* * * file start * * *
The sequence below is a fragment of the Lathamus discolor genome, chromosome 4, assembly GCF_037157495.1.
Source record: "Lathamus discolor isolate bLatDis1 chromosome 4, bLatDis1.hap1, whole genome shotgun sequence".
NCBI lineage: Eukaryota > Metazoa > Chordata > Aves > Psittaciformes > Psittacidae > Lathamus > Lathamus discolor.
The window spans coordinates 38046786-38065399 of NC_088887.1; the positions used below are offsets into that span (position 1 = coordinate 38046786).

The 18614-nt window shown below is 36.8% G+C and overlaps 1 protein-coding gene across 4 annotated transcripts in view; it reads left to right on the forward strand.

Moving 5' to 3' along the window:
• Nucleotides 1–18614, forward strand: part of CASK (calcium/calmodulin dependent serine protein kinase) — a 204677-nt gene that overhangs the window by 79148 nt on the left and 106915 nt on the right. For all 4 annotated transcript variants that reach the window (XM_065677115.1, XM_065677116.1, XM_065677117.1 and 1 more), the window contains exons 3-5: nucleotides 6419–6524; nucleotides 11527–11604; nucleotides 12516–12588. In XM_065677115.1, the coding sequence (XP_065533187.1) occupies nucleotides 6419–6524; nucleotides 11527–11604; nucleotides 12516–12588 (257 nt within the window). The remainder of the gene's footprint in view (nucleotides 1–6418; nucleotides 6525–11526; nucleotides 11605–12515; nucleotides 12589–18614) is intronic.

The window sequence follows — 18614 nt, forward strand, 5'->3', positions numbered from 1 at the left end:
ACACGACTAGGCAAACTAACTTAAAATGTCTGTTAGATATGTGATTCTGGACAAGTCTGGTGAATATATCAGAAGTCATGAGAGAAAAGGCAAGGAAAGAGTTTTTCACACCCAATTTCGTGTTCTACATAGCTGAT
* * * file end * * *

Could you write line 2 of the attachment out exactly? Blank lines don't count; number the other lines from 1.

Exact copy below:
Source record: "Lathamus discolor isolate bLatDis1 chromosome 4, bLatDis1.hap1, whole genome shotgun sequence".